Maths anxiety

Fiona Goddard explains why the next time a student exhibits listlessness, frustration and/or anger in one of your maths classes, it may be worth exploring whether their behaviour might stem from something deeper…

“Maths tends to be perceived as a subject where answers are strictly ‘right’ or ‘wrong’, which can breed a fear of failure”

Maths anxiety is a negative, emotional reaction to mathematics. What distinguishes it from lack of engagement or boredom with maths is that the latter relate more to the workings of the brain. The effects of maths anxiety will depend on its severity, according to a spectrum.

All of us will have likely experienced at least some degree of maths anxiety at some point – any occasion when we’ve reacted to a maths task in a negative way, which causes an emotional, almost bodily response within us that prevents us from taking on board new information or processing the task at hand.

Comfort zone

The effects of maths anxiety can easily go unnoticed by teachers, while manifesting in many different ways. You might perceive a pupil in your class to be poorly behaved, or observe them becoming angry or bursting into tears. Conversely, they could just as easily become extremely quiet and withdrawn.

Given the degree to which its effects can vary, it can be hard to pinpoint what might constitute a case of maths anxiety and what doesn’t. If there’s any commonality to it, it’s that maths anxiety is rooted in a distinct feeling – a horrible sensation of feeling completely out of your comfort zone. How you react to that feeling will very much depend on you as an individual.

The underlying causes of maths anxiety can sometimes be rooted in early childhood, depending on how maths was first introduced to you. Maths is a progressive subject that’s heavily dependent on learners being able to build on secure knowledge foundations. If, as can often happen, children develop significant gaps in their learning, some form of maths anxiety may well manifest at a later stage. Without the prior mathematical knowledge they need to understand a particular area or concept, they’ll have nothing to fall back on when questioned in a way which assumes that understanding.

Maths anxiety can also emerge from lived experience – perhaps a specific occasion when you were asked a question in class and didn’t know the answer, resulting in your peers laughing at you, teasing, or some other form of mild humiliation.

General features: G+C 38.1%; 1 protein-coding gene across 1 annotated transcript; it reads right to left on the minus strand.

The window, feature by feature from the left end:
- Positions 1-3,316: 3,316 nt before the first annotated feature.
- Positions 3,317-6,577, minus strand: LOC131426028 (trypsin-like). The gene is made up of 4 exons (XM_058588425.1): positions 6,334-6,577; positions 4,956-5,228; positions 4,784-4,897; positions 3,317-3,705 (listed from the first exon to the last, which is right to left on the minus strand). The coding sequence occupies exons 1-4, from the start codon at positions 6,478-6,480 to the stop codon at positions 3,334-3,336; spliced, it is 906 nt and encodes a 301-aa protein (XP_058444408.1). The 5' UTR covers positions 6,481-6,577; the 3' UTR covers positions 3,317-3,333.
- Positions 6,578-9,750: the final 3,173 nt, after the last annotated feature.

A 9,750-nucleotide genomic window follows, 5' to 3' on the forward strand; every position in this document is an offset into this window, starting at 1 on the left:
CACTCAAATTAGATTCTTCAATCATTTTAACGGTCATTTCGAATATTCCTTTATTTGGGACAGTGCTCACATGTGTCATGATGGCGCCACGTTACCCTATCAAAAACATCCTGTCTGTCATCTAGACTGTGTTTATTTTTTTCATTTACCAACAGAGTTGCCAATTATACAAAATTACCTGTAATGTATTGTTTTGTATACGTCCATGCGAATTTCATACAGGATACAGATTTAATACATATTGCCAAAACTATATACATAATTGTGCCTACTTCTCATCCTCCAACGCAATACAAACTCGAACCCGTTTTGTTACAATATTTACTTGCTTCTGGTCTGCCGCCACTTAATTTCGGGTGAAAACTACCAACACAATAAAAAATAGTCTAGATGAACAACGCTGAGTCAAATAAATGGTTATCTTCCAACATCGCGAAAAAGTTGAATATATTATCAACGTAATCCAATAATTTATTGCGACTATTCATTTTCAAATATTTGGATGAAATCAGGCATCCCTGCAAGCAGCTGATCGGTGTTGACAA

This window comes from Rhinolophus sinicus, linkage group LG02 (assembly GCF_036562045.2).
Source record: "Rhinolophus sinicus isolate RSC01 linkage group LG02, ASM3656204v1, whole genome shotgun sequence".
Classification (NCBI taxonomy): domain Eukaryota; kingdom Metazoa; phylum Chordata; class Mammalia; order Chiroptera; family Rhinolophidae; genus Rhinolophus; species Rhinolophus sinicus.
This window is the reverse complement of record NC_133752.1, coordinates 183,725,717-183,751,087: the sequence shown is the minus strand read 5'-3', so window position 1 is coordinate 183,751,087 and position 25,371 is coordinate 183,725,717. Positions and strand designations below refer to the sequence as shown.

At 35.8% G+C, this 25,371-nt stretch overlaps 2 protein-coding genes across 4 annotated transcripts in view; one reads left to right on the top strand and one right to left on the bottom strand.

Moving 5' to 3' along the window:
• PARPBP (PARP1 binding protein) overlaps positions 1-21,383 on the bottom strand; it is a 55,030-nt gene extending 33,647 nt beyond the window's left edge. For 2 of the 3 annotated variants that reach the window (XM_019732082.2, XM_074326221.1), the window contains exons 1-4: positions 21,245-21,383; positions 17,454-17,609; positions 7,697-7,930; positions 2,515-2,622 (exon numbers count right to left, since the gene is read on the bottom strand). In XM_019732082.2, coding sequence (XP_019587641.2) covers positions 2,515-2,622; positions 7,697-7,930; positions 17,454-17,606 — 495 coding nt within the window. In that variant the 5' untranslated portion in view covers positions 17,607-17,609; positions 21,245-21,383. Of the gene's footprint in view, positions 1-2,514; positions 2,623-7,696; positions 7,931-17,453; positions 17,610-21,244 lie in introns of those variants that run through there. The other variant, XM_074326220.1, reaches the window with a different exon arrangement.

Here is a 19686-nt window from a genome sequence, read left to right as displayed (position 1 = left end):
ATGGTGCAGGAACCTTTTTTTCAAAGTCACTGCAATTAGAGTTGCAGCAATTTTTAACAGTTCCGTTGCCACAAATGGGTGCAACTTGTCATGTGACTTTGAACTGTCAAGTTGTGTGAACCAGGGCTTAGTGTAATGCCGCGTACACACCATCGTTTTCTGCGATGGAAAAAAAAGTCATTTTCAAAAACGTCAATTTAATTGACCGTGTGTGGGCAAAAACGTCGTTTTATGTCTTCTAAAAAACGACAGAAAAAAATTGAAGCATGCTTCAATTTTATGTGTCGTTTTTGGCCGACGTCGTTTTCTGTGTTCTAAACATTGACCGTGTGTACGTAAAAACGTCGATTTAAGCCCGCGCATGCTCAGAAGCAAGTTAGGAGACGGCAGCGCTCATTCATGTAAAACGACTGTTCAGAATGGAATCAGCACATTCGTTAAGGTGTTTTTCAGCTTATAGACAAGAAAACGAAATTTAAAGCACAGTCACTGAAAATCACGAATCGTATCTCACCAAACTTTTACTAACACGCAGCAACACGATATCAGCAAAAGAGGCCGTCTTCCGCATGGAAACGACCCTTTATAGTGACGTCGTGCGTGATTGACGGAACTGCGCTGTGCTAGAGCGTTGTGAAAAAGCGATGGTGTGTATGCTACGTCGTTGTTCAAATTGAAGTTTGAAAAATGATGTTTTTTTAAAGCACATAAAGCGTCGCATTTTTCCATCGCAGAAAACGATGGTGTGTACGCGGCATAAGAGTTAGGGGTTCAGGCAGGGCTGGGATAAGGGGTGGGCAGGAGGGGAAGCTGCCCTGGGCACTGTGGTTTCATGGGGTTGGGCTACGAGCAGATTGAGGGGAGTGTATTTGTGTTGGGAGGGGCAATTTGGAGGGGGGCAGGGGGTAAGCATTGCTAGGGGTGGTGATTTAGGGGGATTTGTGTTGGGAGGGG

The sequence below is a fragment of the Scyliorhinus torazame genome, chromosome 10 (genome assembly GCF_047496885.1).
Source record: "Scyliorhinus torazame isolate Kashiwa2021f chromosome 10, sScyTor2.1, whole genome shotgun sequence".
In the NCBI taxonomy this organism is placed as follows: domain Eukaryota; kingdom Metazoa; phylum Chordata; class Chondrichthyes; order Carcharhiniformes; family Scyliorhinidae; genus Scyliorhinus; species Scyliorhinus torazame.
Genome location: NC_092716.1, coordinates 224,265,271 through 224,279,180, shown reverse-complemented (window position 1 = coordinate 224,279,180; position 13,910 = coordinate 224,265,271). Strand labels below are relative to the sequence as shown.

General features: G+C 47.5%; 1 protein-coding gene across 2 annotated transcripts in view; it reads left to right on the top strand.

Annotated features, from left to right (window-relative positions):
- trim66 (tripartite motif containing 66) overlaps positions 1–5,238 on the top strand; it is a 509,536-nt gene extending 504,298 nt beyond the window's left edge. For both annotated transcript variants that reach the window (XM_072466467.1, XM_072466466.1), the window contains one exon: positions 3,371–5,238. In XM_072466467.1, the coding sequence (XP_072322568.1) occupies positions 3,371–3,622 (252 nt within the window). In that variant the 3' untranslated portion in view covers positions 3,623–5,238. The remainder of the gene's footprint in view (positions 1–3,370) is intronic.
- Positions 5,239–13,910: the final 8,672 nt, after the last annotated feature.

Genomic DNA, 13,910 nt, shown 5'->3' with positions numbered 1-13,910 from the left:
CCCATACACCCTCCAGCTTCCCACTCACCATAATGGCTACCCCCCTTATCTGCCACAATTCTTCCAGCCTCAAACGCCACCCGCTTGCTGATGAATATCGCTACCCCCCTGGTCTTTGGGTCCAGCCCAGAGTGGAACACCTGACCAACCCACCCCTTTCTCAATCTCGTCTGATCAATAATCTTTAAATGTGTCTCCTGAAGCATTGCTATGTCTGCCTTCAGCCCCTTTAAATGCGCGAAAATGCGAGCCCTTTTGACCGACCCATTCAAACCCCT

Fear of failure

Maths tends to be perceived as a subject where answers are strictly ‘right’ or ‘wrong’, which can breed a fear of failure. Children naturally don’t want to fail, dislike the feeling of failing and therefore don’t want to be seen as failing, which can present in class as reticence or withdrawal.

The most effective tool teachers have at their disposal for identifying and managing the effects of maths anxiety is the knowledge they possess of their students and familiarity with their behaviours. There can be many small indicators of maths anxiety – a reluctance to start work, spending too long on certain questions, homework that goes uncompleted – that could just as easily point to laziness on the part of students. Distinguishing one from the other can be difficult, but having a thorough knowledge of your students will always be a major help.

Developing a whole school awareness of, and approach to maths anxiety can go a long way towards tackling it, while also potentially addressing other issues. It could well be that a child’s long-term behavioural issues might actually be related to maths anxiety.

Perpetuating the cycle

As teachers, how we convey our feelings towards maths and other subjects can profoundly influence how others see them. I once observed a teacher who admitted to their class, ‘I’m not very good at fractions.’ By saying that, they immediately gave tacit approval for some of those students to develop an aversion to that particular area of maths, or even maths in general.

How maths is perceived and discussed is an issue that extends far beyond schools and out into wider society. It’s not entirely clear why, but many seem to have no compunction about saying ‘I can’t do maths,’ whereas very few are prepared to admit they can’t read or write. There’s a broad social acceptance around rejecting or avoiding maths that can make efforts at tackling maths anxiety significantly harder.